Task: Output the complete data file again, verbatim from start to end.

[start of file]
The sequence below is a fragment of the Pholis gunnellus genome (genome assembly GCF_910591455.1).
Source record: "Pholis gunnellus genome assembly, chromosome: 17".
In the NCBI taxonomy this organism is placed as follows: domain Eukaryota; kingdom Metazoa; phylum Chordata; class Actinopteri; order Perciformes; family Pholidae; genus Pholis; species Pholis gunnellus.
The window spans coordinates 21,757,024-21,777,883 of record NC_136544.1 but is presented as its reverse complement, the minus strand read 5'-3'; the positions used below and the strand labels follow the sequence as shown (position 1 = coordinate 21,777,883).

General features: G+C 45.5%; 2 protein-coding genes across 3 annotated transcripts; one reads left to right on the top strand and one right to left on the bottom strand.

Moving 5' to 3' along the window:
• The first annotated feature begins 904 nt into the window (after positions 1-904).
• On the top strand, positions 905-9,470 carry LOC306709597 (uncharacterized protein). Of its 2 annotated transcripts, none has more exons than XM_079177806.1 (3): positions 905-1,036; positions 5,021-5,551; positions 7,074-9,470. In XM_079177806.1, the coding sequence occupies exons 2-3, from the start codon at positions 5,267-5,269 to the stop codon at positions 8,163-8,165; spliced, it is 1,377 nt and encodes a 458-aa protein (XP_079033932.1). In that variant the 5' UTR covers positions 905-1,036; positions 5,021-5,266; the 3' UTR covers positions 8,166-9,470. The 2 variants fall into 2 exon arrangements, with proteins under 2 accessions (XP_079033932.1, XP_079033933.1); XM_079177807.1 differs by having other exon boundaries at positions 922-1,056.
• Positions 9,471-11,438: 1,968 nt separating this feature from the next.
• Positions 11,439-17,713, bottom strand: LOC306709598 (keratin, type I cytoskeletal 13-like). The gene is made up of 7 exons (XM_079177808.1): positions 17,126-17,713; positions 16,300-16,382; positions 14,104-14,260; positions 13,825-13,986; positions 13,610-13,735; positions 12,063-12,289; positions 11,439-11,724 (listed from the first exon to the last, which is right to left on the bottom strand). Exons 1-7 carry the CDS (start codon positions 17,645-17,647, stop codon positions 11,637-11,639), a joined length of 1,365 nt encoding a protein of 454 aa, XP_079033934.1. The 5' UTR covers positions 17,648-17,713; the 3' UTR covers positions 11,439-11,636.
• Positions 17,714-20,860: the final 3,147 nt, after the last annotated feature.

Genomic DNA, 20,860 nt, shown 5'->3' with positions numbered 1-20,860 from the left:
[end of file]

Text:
The sequence below is a fragment of the Pholis gunnellus genome (genome assembly GCF_910591455.1).
Source record: "Pholis gunnellus genome assembly, chromosome: 17".
In the NCBI taxonomy this organism is placed as follows: domain Eukaryota; kingdom Metazoa; phylum Chordata; class Actinopteri; order Perciformes; family Pholidae; genus Pholis; species Pholis gunnellus.
The window spans coordinates 21,757,024-21,777,883 of record NC_136544.1 but is presented as its reverse complement, the minus strand read 5'-3'; the positions used below and the strand labels follow the sequence as shown (position 1 = coordinate 21,777,883).

General features: G+C 45.5%; 2 protein-coding genes across 3 annotated transcripts; one reads left to right on the top strand and one right to left on the bottom strand.

Moving 5' to 3' along the window:
• The first annotated feature begins 904 nt into the window (after positions 1-904).
• On the top strand, positions 905-9,470 carry LOC306709597 (uncharacterized protein). Of its 2 annotated transcripts, none has more exons than XM_079177806.1 (3): positions 905-1,036; positions 5,021-5,551; positions 7,074-9,470. In XM_079177806.1, the coding sequence occupies exons 2-3, from the start codon at positions 5,267-5,269 to the stop codon at positions 8,163-8,165; spliced, it is 1,377 nt and encodes a 458-aa protein (XP_079033932.1). In that variant the 5' UTR covers positions 905-1,036; positions 5,021-5,266; the 3' UTR covers positions 8,166-9,470. The 2 variants fall into 2 exon arrangements, with proteins under 2 accessions (XP_079033932.1, XP_079033933.1); XM_079177807.1 differs by having other exon boundaries at positions 922-1,056.
• Positions 9,471-11,438: 1,968 nt separating this feature from the next.
• Positions 11,439-17,713, bottom strand: LOC306709598 (keratin, type I cytoskeletal 13-like). The gene is made up of 7 exons (XM_079177808.1): positions 17,126-17,713; positions 16,300-16,382; positions 14,104-14,260; positions 13,825-13,986; positions 13,610-13,735; positions 12,063-12,289; positions 11,439-11,724 (listed from the first exon to the last, which is right to left on the bottom strand). Exons 1-7 carry the CDS (start codon positions 17,645-17,647, stop codon positions 11,637-11,639), a joined length of 1,365 nt encoding a protein of 454 aa, XP_079033934.1. The 5' UTR covers positions 17,648-17,713; the 3' UTR covers positions 11,439-11,636.
• Positions 17,714-20,860: the final 3,147 nt, after the last annotated feature.

Genomic DNA, 20,860 nt, shown 5'->3' with positions numbered 1-20,860 from the left: